Brooks’ talk, “Bringing America Together,” is part of the Tocqueville Lecture Series, “Love, Friendship, and Politics”
Release is online:
Arthur C. Brooks, president of the American Enterprise Institute (AEI), will speak on the campus of Furman University Tuesday, Dec. 4, at 5 p.m. in Watkins Room of the Trone Student Center.
His talk, “Bringing America Together,” is free and open to the public. The lecture is the second in the five-part Tocqueville series, “Love, Friendship and Politics.”
Since January 2009, Brooks has served as president of AEI, where he is also the Beth and Ravenel Curry Scholar in Free Enterprise. He is also a contributing opinion writer to The New York Times.
Brooks will step down from his position at AEI in June 2019 and take up a professorship in Harvard’s Kennedy School of Government in the practice of public leadership as well as a senior fellowship in the Harvard Business School.
Before joining AEI, Brooks taught economics and social entrepreneurship at Syracuse University. He is the best-selling author of 11 books on topics including the role of government, fairness, economic opportunity, happiness, and the morality of free enterprise.
His latest book is New York Times best-seller “The Conservative Heart: How to Build a Fairer, Happier, and More Prosperous America” (Broadside Books, 2015). His next book, “Love Your Enemies,” is due out from Harper-Collins in 2019.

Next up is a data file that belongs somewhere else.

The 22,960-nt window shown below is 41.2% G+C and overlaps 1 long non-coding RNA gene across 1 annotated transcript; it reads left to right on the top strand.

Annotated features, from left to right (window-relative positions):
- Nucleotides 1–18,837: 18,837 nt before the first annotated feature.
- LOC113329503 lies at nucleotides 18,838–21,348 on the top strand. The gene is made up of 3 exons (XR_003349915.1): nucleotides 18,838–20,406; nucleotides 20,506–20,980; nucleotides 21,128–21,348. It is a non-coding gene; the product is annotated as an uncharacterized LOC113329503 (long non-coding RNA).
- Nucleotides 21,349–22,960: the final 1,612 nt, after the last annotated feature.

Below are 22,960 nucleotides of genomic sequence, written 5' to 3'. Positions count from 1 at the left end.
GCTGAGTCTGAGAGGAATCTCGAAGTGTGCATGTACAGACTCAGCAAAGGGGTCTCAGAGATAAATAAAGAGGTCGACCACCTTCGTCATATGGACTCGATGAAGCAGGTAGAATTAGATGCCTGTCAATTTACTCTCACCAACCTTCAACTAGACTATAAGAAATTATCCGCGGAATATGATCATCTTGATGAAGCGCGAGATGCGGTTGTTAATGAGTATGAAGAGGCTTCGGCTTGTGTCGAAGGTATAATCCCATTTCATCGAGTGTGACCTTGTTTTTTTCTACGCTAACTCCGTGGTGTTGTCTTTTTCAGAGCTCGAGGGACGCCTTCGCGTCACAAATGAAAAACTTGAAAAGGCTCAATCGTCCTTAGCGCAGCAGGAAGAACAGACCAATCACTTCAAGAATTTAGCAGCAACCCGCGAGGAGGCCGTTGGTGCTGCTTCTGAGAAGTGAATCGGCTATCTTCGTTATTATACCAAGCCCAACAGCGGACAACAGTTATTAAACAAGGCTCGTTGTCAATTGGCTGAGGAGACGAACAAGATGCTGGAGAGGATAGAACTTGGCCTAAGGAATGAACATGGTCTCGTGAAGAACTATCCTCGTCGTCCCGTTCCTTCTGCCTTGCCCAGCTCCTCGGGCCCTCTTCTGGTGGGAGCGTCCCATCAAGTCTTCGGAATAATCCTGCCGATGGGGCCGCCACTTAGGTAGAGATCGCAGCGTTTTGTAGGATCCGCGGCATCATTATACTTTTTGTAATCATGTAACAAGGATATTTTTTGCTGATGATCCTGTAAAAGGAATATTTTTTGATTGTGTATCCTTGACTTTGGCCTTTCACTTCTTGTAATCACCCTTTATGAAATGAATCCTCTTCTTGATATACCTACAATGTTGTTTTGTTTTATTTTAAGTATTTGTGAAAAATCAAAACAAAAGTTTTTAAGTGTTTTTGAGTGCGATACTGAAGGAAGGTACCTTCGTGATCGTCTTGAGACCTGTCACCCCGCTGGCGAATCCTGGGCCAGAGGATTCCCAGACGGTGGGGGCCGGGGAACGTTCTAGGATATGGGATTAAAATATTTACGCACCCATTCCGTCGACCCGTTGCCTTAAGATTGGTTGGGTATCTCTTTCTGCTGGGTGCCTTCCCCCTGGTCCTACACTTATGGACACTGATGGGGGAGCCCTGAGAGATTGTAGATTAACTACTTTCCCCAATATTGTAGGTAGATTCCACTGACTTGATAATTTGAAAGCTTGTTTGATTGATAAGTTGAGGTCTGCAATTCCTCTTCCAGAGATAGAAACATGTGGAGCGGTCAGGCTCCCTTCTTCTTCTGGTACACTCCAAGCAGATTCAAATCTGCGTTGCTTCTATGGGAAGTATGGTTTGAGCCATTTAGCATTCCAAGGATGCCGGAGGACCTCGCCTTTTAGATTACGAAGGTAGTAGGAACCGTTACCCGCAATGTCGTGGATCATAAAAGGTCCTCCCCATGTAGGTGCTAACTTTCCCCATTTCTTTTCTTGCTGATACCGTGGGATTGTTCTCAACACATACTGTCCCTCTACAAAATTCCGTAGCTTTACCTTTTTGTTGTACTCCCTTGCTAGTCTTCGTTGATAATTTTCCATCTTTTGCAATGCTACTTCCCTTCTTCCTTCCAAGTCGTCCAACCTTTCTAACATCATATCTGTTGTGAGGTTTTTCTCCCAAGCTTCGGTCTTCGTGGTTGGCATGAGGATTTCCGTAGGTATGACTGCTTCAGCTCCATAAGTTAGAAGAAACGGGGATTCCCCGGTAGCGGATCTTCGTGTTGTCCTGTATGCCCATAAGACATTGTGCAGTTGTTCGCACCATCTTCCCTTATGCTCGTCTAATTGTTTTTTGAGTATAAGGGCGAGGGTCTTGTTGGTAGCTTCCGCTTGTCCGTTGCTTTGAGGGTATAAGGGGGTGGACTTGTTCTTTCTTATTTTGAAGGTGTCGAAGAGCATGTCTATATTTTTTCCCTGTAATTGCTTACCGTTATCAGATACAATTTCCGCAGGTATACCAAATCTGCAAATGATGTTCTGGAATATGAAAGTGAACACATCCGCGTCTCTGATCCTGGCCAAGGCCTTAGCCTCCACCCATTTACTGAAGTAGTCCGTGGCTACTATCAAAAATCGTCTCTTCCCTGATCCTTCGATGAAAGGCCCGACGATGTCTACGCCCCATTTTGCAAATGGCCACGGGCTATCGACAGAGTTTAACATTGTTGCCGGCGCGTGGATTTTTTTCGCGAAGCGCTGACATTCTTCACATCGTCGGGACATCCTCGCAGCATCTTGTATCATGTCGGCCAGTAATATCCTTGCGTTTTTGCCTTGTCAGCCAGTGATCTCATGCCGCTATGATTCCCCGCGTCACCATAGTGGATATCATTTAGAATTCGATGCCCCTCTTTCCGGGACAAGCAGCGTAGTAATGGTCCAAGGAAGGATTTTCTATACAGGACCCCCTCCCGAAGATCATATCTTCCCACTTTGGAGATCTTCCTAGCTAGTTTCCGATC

Brooks holds a Ph.D. and an M.Phil. in policy analysis from the Pardee RAND Graduate School. He also holds a master’s in economics from Florida Atlantic University and a bachelor’s in economics from Thomas Edison State College. Prior to his academic career, Brooks was a professional French horn player.
Upcoming lectures slated for the Tocqueville Series include:
Wednesday, Jan. 30, 5 p.m., Watkins Room, Trone Student Center
Mark Edmundson, Professor of English, University of Virginia
“In Defense of Ideals”
Wednesday, Feb. 27, 5 p.m., Johns Hall 101
Mary P. Nichols, Professor Emeritus of Political Science, Baylor University
“Friendship in Aristotle’s ‘Ethics’”
Wednesday, April 10, 5 p.m., Watkins Room, Trone Student Center
David Bromwich, Professor of English, Yale University
“Power, Passion, and Mark Antony”
For more information, contact Paige Blankenship in the Furman Department of Politics and International Affairs at 864-294-3547 and pa[email protected]. Or visit www.furman.edu/tocqueville.
About the Tocqueville Program
The Tocqueville Program is an intellectual community devoted to seeking clarity about the moral and philosophic questions at the heart of political life. The program hosts curricular and extracurricular activities designed to help students and faculty to engage seriously with the most powerful arguments behind diverse and competing religious, political and ethical points of view.
The program is named for Alexis de Tocqueville, a 19th-century French author, statesman and traveler who developed a “new science of politics” focused on the study of the modern democratic soul. On the contested, partisan questions of his time, Tocqueville “undertook to see, not differently, but further than the parties.” The Tocqueville Program aims to follow his example.
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